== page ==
The personal failures are out of sight
when all is forgotten will you help me rewind?
We’re standing on top of the world tonight
We’re on top of the world tonight
Every day is a repeat of this. Some days are okay. Some days are completely fucking shitty thank you very much and I don’t even want to get out of bed. But I keep reminding myself that even when everything’s shit, that there WILL be better days afterwards. There always has been so far. Sometimes it takes a while to find one. But they’re out there.
If you can’t find that ability to remind yourself, please please please take what resolve you have and call the National Suicide Prevention Hotline, at any time, 1-800-273-TALK (8255). Or set it up with a trusted friend or family member ahead of time where you can just say a code word and they’ll know you need them more than you ever have before and will have instructions on what to do. You can even email me. I might not be right there but I will listen and I will do whatever I can to get you through. I know how hard it can be to even reach a little, but you are not alone. I swear.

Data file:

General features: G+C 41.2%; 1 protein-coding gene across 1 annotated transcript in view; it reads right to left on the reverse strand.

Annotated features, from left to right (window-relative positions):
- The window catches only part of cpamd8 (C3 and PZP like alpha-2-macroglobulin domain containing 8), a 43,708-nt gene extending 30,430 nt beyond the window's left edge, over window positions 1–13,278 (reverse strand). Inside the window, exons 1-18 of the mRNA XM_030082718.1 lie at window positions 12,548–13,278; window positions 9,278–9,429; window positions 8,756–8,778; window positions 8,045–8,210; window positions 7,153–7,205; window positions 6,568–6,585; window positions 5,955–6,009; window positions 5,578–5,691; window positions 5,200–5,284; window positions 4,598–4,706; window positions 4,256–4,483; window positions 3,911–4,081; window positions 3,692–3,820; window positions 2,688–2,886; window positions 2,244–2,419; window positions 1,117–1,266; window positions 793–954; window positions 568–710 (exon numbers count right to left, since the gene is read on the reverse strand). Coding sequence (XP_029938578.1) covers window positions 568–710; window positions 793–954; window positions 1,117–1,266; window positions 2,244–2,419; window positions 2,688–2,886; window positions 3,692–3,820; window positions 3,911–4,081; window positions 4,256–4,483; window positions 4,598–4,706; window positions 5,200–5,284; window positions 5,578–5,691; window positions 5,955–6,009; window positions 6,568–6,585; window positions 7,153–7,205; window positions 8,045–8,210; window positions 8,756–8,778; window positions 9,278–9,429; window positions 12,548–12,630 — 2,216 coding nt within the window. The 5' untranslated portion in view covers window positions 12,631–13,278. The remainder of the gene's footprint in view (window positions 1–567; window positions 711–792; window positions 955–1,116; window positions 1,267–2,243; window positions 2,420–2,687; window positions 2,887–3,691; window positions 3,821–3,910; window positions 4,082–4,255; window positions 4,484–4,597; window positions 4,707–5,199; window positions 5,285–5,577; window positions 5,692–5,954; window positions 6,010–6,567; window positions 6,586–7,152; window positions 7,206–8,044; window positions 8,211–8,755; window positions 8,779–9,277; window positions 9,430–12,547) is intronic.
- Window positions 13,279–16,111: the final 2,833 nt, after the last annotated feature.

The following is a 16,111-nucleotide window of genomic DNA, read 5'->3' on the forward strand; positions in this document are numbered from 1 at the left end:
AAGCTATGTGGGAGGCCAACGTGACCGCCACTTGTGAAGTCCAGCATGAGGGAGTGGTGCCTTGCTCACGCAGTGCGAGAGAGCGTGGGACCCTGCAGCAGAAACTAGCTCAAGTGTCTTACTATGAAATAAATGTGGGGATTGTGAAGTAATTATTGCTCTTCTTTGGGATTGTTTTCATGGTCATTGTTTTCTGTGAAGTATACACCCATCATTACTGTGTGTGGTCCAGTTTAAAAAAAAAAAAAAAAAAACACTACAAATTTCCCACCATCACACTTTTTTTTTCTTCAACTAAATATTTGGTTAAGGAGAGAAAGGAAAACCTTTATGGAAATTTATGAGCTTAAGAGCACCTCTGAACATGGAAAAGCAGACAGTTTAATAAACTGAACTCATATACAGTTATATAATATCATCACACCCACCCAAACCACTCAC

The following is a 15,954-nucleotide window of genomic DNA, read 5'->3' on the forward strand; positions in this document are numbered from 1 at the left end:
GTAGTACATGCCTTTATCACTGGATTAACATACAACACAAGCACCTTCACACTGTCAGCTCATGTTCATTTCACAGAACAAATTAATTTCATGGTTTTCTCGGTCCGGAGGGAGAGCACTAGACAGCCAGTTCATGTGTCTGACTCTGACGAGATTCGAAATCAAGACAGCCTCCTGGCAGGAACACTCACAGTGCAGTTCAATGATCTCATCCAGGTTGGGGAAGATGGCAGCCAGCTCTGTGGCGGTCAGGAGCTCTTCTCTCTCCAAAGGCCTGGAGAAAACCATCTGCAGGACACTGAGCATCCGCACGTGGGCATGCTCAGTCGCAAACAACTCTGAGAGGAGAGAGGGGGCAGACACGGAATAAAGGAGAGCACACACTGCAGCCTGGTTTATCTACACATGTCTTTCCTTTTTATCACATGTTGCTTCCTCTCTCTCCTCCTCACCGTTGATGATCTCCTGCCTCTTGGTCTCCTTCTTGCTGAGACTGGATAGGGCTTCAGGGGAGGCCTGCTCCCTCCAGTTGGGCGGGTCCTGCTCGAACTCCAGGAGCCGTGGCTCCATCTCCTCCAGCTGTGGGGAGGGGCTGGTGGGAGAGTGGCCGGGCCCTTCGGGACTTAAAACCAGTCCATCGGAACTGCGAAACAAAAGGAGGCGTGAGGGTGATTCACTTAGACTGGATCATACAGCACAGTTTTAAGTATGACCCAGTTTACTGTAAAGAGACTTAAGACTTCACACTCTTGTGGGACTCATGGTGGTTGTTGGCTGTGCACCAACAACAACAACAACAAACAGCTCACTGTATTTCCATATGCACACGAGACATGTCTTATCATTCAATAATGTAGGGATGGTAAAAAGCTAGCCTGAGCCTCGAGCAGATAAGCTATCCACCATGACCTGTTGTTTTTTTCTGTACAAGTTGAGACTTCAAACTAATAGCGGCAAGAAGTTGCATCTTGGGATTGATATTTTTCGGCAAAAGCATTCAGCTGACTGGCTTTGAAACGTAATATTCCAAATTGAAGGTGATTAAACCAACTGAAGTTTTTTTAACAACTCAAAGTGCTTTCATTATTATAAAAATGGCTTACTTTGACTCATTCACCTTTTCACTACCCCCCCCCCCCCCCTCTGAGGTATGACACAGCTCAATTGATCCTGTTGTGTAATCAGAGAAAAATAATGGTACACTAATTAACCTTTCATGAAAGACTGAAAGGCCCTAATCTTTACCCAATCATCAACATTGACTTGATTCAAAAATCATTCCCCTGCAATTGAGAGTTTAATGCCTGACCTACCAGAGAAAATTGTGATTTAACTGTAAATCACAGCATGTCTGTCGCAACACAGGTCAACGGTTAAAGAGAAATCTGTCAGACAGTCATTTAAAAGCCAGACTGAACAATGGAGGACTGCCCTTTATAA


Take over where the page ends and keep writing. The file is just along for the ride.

As for me, my fog is lifting a little, but it’s going to take a while. This Summer has screwed up a lot of things for me, with the Depressive episode sapping my momentum and damaging a few relationships. That’s how that goes. I am too familiar with the drill. But I’ll get through. I always do. I’m too stubborn to give up.